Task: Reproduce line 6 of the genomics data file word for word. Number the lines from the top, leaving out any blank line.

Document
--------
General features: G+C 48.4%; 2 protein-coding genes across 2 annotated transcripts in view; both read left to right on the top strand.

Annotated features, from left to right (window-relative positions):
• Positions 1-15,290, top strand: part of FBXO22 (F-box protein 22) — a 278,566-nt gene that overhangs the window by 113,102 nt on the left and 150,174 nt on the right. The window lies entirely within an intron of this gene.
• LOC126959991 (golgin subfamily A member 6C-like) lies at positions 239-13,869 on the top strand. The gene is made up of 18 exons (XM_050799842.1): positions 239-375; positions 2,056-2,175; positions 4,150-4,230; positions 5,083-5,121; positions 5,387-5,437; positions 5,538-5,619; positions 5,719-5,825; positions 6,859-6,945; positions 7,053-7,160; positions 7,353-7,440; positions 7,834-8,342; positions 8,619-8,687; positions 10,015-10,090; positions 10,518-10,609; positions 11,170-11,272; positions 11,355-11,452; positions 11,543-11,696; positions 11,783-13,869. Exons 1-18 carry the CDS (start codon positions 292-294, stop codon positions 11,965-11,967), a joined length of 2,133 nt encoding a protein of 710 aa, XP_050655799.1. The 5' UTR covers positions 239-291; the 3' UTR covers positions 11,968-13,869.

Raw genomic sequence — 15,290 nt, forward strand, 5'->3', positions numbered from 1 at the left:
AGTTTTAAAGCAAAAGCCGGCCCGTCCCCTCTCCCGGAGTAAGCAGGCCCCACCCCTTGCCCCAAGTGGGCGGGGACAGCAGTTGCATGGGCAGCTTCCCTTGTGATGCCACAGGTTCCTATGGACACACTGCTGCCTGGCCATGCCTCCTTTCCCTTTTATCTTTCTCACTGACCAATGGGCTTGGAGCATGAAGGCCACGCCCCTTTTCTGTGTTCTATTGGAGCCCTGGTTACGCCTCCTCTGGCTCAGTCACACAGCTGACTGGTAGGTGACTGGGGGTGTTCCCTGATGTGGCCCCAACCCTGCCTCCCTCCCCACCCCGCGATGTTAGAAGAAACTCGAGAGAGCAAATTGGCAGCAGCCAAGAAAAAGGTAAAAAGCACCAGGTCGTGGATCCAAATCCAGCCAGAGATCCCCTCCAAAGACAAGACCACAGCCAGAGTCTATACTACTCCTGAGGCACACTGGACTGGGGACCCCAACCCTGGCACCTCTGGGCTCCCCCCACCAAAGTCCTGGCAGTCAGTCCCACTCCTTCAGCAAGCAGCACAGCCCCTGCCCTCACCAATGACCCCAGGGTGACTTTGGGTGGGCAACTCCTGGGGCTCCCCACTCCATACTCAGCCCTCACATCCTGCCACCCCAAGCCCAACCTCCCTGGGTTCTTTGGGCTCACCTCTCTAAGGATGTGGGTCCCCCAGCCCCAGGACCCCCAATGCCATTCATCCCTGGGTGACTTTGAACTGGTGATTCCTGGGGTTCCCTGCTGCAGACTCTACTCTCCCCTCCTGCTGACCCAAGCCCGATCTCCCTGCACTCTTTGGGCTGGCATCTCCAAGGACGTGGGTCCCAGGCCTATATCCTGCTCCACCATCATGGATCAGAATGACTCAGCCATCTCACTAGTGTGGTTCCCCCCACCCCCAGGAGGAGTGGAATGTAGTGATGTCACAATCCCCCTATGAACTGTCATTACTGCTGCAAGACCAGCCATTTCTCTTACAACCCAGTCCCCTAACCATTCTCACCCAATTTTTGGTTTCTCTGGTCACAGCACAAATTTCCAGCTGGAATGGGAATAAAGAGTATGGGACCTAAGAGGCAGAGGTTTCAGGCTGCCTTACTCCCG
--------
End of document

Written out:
AGTTTTAAAGCAAAAGCCGGCCCGTCCCCTCTCCCGGAGTAAGCAGGCCCCACCCCTTGCCCCAAGTGGGCGGGGACAGCAGTTGCATGGGCAGCTTCCCTTGTGATGCCACAGGTTCCTATGGACACACTGCTGCCTGGCCATGCCTCCTTTCCCTTTTATCTTTCTCACTGACCAATGGGCTTGGAGCATGAAGGCCACGCCCCTTTTCTGTGTTCTATTGGAGCCCTGGTTACGCCTCCTCTGGCTCAGTCACACAGCTGACTGGTAGGTGACTGGGGGTGTTCCCTGATGTGGCCCCAACCCTGCCTCCCTCCCCACCCCGCGATGTTAGAAGAAACTCGAGAGAGCAAATTGGCAGCAGCCAAGAAAAAGGTAAAAAGCACCAGGTCGTGGATCCAAATCCAGCCAGAGATCCCCTCCAAAGACAAGACCACAGCCAGAGTCTATACTACTCCTGAGGCACACTGGACTGGGGACCCCAACCCTGGCACCTCTGGGCTCCCCCCACCAAAGTCCTGGCAGTCAGTCCCACTCCTTCAGCAAGCAGCACAGCCCCTGCCCTCACCAATGACCCCAGGGTGACTTTGGGTGGGCAACTCCTGGGGCTCCCCACTCCATACTCAGCCCTCACATCCTGCCACCCCAAGCCCAACCTCCCTGGGTTCTTTGGGCTCACCTCTCTAAGGATGTGGGTCCCCCAGCCCCAGGACCCCCAATGCCATTCATCCCTGGGTGACTTTGAACTGGTGATTCCTGGGGTTCCCTGCTGCAGACTCTACTCTCCCCTCCTGCTGACCCAAGCCCGATCTCCCTGCACTCTTTGGGCTGGCATCTCCAAGGACGTGGGTCCCAGGCCTATATCCTGCTCCACCATCATGGATCAGAATGACTCAGCCATCTCACTAGTGTGGTTCCCCCCACCCCCAGGAGGAGTGGAATGTAGTGATGTCACAATCCCCCTATGAACTGTCATTACTGCTGCAAGACCAGCCATTTCTCTTACAACCCAGTCCCCTAACCATTCTCACCCAATTTTTGGTTTCTCTGGTCACAGCACAAATTTCCAGCTGGAATGGGAATAAAGAGTATGGGACCTAAGAGGCAGAGGTTTCAGGCTGCCTTACTCCCG